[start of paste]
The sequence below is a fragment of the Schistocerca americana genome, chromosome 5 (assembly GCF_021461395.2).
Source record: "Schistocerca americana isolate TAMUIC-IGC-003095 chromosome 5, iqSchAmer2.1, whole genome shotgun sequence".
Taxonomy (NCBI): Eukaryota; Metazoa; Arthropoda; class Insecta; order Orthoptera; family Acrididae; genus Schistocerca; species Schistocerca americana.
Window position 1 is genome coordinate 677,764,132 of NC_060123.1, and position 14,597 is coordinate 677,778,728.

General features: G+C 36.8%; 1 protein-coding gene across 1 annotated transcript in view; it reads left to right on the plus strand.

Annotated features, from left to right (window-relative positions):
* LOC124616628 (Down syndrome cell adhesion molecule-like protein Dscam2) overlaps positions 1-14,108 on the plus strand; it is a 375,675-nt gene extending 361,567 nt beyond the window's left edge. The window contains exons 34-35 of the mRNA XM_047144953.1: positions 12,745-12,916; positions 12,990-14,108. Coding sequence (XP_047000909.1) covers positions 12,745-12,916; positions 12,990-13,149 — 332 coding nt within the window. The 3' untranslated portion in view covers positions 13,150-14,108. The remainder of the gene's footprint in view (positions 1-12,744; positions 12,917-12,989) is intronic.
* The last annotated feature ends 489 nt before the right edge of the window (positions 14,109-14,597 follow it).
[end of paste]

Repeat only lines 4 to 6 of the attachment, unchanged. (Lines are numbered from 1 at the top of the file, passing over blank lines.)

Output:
Window position 1 is genome coordinate 677,764,132 of NC_060123.1, and position 14,597 is coordinate 677,778,728.

General features: G+C 36.8%; 1 protein-coding gene across 1 annotated transcript in view; it reads left to right on the plus strand.

Annotated features, from left to right (window-relative positions):